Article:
The return of the warriors to their villages was always celebrated as a triumph. The tribe marched out to meet them, singing, firing guns, shouting a welcome, dancing as the Israelites danced of old when victors returned from battle. Men, women, and children lined up on each side armed with clubs and whips to scourge the captives. Well for Radisson that he had won the warriors' favor; for when the time came for him to run the gantlet of Iroquois diableries, instead of being slowly led, with trussed arms and shackled feet, he was stripped free and signalled to run so fast that his tormentors could not hit him. Shrieks of laughter from the women, shouts of applause from the men, always greeted the racer who reached the end of the line unscathed. A captive Huron woman, who had been adopted by the tribe, caught the white boy as he dashed free of a single blow clear through the lines of tormentors. Leading him to her cabin, she fed and clothed him. Presently a band of braves marched up, demanded the surrender of Radisson, and took him to the Council Lodge of the Iroquois for judgment.

Old men sat solemnly round a central fire, smoking their calumets in silence. Radisson was ordered to sit down. A coal of fire was put in the bowl of the great Council Pipe and passed reverently round the assemblage. Then the old Huron woman entered, gesticulating and pleading for the youth's life. The men smoked on silently with deep, guttural "ho-ho's," meaning "yes, yes, we are pleased." The woman was granted permission to adopt Radisson as a son. Radisson had won his end. Diplomacy and courage had saved his life. It now remained to await an opportunity for escape.

Radisson bent all his energies to become a great hunter. He was given firearms, and daily hunted with the family of his adoption. It so happened that the family had lost a son in the wars, whose name had signified the same as Radisson's—that is, "a stone"; so the Pierre of Three Rivers became the Orimha of the Mohawks. The Iroquois husband of the woman who had befriended him gave such a feast to the Mohawk braves as befitted the prestige of a warrior who had slain nineteen enemies with his own hand. Three hundred young Mohawks sat down to a collation of moose nose and beaver tails and bears' paws, served by slaves. To this banquet Radisson was led, decked out in colored blankets with garnished leggings and such a wealth of wampum strings hanging from wrists, neck, hair, and waist that he could scarcely walk. Wampum means more to the Indian than money to the white man. It represents not only wealth but social standing, and its value may be compared to the white man's estimate of pink pearls. Diamond-cutters seldom spend more than two weeks in polishing a good stone. An Indian would spend thirty days in perfecting a single bit of shell into fine wampum. Radisson's friends had ornamented him for the feast in order to win the respect of the Mohawks for the French boy. Striking his hatchet through a kettle of sagamite to signify thus would he break peace to all Radisson's foes, the old Iroquois warrior made a speech to the assembled guests. The guests clapped their hands and shouted, "Chagon, Orimha!—Be merry, Pierre!" The Frenchman had been formally adopted as a Mohawk.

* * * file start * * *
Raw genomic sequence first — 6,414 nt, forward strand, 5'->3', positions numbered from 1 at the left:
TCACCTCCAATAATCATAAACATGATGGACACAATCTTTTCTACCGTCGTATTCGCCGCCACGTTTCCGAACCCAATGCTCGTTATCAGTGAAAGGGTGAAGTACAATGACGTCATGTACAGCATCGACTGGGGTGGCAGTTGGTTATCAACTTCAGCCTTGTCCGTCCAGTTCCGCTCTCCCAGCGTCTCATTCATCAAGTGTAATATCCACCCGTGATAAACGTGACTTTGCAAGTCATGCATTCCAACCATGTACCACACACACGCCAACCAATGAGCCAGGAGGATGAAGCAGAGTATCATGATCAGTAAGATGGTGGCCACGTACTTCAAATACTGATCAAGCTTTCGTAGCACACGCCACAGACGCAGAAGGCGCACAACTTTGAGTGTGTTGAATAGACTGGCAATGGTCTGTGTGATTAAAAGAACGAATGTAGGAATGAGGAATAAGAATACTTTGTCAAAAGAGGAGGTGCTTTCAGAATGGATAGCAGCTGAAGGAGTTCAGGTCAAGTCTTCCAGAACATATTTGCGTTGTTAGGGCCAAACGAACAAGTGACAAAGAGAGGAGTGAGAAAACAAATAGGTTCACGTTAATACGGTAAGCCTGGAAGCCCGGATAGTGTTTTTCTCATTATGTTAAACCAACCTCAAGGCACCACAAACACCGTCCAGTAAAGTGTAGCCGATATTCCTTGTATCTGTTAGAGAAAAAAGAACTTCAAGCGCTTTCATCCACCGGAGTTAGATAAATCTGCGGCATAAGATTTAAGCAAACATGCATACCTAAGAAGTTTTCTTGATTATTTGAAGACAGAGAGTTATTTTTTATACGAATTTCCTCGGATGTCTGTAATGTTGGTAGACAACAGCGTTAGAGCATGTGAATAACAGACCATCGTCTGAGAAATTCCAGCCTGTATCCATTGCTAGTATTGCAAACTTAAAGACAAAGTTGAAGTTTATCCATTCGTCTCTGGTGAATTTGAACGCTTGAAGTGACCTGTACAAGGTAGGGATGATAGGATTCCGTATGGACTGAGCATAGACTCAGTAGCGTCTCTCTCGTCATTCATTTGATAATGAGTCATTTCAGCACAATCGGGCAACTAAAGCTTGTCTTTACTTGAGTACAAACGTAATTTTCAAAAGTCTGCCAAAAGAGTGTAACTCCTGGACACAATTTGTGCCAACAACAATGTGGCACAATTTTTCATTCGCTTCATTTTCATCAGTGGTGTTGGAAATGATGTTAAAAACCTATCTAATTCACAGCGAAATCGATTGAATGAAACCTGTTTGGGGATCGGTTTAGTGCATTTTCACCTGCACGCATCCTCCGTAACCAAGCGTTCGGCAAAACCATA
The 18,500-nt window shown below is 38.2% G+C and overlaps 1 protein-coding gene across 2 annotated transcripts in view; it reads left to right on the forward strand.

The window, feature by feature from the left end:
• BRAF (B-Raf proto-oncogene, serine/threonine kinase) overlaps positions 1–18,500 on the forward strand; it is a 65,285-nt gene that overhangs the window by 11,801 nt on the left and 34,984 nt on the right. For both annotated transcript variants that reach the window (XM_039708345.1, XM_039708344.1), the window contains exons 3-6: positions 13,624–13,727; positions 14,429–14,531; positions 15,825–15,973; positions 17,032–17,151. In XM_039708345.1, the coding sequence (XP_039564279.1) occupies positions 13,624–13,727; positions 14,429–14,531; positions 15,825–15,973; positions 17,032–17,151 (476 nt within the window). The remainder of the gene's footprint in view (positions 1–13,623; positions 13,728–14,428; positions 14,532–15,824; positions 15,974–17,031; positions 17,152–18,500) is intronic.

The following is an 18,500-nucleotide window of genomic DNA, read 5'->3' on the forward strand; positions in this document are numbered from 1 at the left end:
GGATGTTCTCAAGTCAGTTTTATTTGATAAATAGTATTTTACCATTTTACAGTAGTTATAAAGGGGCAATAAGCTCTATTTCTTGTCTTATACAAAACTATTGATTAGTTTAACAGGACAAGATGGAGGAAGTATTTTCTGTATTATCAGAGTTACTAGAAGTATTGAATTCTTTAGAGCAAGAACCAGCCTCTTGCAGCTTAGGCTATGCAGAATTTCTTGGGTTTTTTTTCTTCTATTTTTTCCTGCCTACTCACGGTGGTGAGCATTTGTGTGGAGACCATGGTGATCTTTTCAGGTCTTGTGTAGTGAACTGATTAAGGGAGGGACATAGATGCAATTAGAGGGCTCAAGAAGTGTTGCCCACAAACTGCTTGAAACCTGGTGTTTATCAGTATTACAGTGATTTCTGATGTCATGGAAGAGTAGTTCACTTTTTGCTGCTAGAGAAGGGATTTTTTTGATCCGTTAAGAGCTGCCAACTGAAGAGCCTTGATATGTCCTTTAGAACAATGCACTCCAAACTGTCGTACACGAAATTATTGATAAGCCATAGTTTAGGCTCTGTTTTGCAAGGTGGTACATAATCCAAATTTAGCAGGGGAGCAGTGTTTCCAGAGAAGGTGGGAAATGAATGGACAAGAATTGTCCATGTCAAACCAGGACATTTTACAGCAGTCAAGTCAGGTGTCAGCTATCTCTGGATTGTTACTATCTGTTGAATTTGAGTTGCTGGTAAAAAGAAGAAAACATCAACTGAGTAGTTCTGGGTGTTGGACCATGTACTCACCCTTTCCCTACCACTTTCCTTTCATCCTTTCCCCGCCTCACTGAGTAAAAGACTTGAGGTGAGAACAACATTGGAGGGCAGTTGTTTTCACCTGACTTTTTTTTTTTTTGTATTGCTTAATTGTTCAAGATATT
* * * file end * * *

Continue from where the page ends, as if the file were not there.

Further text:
The forests were now painted in all the glories of autumn. All the creatures of the woodlands shook off the drowsy laziness of summer and came down from the uplands seeking haunts for winter retreat. Moose and deer were on the move. Beaver came splashing down-stream to plaster up their wattled homes before frost. Bear and lynx and marten, all were restless as the autumn winds instinct with coming storm. This is the season when the Indian sets out to hunt and fight. Furnished with clothing, food, and firearms, Radisson left the Mohawk Valley with three hunters. By the middle of August, the rind of the birch is in perfect condition for peeling. The first thing the hunters did was to slit off the bark of a thick-girthed birch and with cedar linings make themselves a skiff. Then they prepared to lay up a store of meat for the winter's war-raids. Before ice forms a skim across the still pools, nibbled chips betray where a beaver colony is at work; so the hunters began setting beaver traps. One night as they were returning to their wigwam, there came through the leafy darkness the weird sound of a man singing. It was a solitary Algonquin captive, who called out that he had been on the track of a bear since daybreak. He probably belonged to some well-known Iroquois, for he was welcomed to the camp-fire. The sight of a face from Three Rivers roused the Algonquin's memories of his northern home. In the noise of the crackling fire, he succeeded in telling Radisson, without being overheard by the Iroquois, that he had been a captive for two years and longed to escape.